As this election season intensifies in bellwether Bergen County, an attorney representing a canned Bergen County employee wants a Democratic legislator to draft a bill of impeachment against County Executive Kathe Donovan.
Robert A. Tandy of Woodcliff Lake represents plaintiff Jane Linter, whom Donovan dismissed as the director of human services, and whom the freeholder board later voted to re-instate.
According to Tandy’s letter, which he sent to Assemblywoman Marlene Caride (D-36) on July 21st, “In or around December 2013, Ms. Linter complained directly to Freeholder Maura DeNicola about what Plaintiff reasonably believed to be violations of the law.
“Ms. Linter advised Freeholder DeNicola that she believed the County Executive was unlawfully abusing her power and falsely charging Rudy Pastercyzk with criminal activity in an effort to remove him from his position and replace him with the Chief of Staff, Jeanne Baratta’s, life-long friend.”
Attorney Ed Trawinski and Baratta subsequently called Linter in, according to Tandy, and Trawinski asked her, “Are you on our side?”
In mid-April, Baratta informed Linter – a former member of Donovan’s transition team – that Donovan was relieving her of her duties.
“What are the charges?” Tandy said Linter asked.
“There aren’t any, you serve at the pleasure of the County Executive and she wishes to relieve you of your duties.”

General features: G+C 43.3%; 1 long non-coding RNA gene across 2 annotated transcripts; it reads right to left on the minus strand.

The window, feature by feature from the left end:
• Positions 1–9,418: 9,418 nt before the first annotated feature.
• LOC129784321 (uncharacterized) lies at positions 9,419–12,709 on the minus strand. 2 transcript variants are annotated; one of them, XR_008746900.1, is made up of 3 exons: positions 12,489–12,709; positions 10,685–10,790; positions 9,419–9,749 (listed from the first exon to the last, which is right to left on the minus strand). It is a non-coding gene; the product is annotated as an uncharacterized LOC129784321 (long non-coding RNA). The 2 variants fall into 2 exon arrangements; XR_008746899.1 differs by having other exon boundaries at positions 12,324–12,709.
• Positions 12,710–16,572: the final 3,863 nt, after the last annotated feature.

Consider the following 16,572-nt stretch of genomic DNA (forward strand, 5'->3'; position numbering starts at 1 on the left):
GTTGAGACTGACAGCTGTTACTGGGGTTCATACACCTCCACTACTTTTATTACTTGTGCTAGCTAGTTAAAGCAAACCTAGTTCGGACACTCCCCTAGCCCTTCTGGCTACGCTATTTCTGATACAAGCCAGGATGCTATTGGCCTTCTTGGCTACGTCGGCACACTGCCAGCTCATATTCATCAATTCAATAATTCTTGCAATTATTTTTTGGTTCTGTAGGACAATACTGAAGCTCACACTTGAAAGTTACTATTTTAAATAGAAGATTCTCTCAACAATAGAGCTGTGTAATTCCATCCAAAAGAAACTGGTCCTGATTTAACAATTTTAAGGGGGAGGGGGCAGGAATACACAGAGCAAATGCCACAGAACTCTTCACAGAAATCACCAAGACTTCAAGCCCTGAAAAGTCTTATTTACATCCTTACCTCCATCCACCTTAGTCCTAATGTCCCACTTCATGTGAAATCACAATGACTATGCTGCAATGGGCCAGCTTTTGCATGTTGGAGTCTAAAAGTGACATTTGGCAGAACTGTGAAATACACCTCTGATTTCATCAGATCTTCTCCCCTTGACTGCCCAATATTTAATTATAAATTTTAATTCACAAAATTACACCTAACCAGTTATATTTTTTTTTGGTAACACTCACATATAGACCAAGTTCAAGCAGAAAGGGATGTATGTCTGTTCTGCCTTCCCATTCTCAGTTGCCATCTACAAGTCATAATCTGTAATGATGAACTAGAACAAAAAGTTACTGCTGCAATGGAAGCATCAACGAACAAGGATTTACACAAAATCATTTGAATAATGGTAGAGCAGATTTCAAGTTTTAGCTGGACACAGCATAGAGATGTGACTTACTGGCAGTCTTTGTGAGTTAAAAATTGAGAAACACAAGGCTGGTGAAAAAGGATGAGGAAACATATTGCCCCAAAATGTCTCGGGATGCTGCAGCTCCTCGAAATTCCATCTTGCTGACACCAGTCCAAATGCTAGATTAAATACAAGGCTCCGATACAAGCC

Following the freeholders’ vote to re-instate her over Donovan’s order to fire her, Linter showed up at her job on or about July 8th, but received a directive to return to another position: early childhood specialist.
Tandy’s letter to Caride says New Jersey law is clear.
“Misconduct in office is corrupt misbehavior by an officer in the exercise of the duties of her office or while acting under color of his office,” the attorney wrote. “To ensure that no public officer shall, in the exercise of the duties of her office or while acting under color of her office (1) do any act which is wrongful in itself – malfeasance, (2) do any otherwise lawful act in a wrongful manner – malfeasance, or (3) omit to do any act which is required of her by the duties of her office – nonfeasance.
“Any corrupt violation by an officer in any of these three ways is a common-law misdemeanor known by some such name as ‘misconduct of office’ or ‘official misconduct,’” Tandy added. “As such, the County Executive’s repeated unlawful actions constitute a misdemeanor in office, subject to impeachment power of the State Legislature.”